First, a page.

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The Blind Pig Paperback – May 21, 2010
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From the Author
I wrote The Blind Pig because, as a science writer, I see how science and technology are unfolding every day, particularly in health and medicine. While writing it, I had the most fun world-building, that is, taking today's challenges and discoveries and projecting them into the future. It took me about 3 years to write the book and, during that time and the 2 years since I published it, the topics I zoomed in on -- artificial meat, genetically and scientifically based diets, and contaminated food supplies -- have all made headlines again and again. In fact, when I do readings, I often pass around magazine articles that show that The Blind Pig, despite being set in 2065, is very much "pulled from the headlines."
I've listed The Blind Pig as science fiction, because it is, but I've also listed it as Romance because the book is about real people trying to make their way through their worlds and trying to find meaningful connections with one another, which, in an increasingly tech-infused world, just seems to get harder and harder.
I invite you to give The Blind Pig a chance and to write a review when you are done. I would love to hear what you think.
About the Author
Elizabeth Dougherty is a science writer, a runner, and a former engineer who likes to cook and loves to eat, especially when it involves food she's grown herself. She lives and writes in an old house in central Massachusetts. The Blind Pig is her first novel.
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Elizabeth Dougherty does a superb job in organizing the plot and her descriptions are fantastic. The book certainly makes you think that this premise could b possible in 50 years!
I found it to be exciting to read and once started, difficult to put down! Would highly recommend this book!
Sounds great, right? Just when you're ready to sign up for some sustainable snacks, Dogherty tells you the cost of this utopia: food has been outlawed, relegated to speakeasys, black markets and Vermont (now a separate country, of course). And as the book unfolds, more dark and creepy secrets are revealed, each ickier than the last. In the end Dogherty's book makes me glad there's still some real food in America, even if you have to work to find it.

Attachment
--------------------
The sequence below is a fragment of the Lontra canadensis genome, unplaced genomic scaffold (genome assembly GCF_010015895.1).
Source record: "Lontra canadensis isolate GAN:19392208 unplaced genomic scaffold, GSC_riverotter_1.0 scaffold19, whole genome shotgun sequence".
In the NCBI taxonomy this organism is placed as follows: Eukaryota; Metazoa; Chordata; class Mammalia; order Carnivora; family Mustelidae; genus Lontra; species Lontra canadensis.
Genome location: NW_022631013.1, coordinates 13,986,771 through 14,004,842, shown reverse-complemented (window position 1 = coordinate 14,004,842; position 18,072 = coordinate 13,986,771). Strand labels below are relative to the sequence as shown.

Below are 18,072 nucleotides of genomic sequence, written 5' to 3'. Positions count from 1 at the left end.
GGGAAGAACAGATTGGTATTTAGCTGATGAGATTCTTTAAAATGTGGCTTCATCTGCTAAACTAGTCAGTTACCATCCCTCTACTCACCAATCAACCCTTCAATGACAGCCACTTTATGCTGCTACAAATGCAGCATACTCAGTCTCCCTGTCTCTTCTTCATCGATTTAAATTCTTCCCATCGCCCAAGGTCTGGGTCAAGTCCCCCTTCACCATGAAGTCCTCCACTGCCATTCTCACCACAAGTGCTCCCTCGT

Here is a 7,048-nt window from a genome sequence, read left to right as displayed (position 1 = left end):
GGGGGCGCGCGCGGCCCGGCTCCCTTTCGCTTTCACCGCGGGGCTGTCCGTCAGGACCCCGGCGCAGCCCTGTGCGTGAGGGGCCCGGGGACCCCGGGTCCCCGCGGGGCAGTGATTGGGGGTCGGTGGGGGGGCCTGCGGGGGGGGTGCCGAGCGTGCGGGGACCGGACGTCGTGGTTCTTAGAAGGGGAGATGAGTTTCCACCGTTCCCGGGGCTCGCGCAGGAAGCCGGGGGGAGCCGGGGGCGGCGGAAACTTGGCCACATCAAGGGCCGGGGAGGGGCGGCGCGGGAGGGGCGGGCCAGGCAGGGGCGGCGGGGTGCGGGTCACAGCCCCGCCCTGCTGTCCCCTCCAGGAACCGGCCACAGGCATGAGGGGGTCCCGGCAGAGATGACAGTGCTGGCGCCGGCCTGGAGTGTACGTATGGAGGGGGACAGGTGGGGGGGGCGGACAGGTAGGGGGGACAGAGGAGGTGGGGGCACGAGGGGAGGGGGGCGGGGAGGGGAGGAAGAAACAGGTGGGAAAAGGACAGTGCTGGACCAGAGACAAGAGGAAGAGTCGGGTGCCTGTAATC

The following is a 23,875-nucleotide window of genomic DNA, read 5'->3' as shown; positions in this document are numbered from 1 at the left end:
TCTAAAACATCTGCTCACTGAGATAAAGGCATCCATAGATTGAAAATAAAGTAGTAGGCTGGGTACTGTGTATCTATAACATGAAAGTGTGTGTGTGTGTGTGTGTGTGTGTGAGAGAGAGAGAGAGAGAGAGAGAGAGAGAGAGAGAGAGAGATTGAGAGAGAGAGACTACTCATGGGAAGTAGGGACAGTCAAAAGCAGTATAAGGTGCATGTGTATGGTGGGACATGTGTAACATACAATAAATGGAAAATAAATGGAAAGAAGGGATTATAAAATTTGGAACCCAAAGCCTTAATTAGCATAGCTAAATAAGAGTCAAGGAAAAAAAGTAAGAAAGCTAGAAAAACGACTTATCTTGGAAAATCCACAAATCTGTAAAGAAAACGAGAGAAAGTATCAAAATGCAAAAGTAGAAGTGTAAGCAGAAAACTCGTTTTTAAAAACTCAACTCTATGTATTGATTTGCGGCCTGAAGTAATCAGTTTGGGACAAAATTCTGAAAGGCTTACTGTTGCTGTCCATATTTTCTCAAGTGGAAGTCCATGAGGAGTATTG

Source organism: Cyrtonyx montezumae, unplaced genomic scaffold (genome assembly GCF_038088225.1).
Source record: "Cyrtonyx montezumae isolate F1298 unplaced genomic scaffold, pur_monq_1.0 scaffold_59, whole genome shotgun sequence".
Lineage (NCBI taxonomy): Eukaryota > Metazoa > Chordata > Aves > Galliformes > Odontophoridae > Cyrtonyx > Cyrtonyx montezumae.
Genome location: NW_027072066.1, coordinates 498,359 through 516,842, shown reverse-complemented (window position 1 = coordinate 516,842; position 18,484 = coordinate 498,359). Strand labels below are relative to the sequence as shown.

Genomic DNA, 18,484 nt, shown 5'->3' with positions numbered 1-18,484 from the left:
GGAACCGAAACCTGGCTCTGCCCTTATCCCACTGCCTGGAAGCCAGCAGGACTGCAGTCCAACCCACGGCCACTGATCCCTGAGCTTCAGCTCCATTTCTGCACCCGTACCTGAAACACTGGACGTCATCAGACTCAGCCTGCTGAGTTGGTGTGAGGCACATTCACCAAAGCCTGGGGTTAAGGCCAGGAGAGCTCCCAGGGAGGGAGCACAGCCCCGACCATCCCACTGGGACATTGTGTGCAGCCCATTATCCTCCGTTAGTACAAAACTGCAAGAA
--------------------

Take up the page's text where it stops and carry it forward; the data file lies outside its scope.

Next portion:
The main character, a reporter named Angela Anselm, lives in a future America that has been drastically altered because of its food supply in peril, global warming, and finite fuel resources. Angela investigates an underground counter-culture that presses us to consider the many factors that today undermine our fundamental and individual right to choose what we consume.
The Blind Pig is a science-fiction novel that invites you to slow down and savour the world that you live in. Whilst the myth of long life and no illnesses is one that sounds inviting at first, the more you learn about it, the more questions arise. Is genetically engineered food good? Are there any other side effects? Would you give up the real thing for a substitute grown in labs that doesn’t taste as good just for the health benefits?
The novel isn’t a quick read. It’s evenly - if a bit slowly - paced. There’s no risky shoot-outs or a lot of running and hiding from the cops. Instead, it’s a steady build-up of risk and trust from Angela’s first exposure to the Foodies, her first Real Meal, her column that’s agitating the system and the overwhelming pressure to choose a side.
Angela tries to be balanced. NArc, for all its faults, has benefited mankind tremendously. But at what cost? On the other hand, real natural (but now illegal) food, if prepared right, has all the nutrition that mankind needs. But is it safe? Living in a food paradise that’s all about taste, I know which way I’d vote.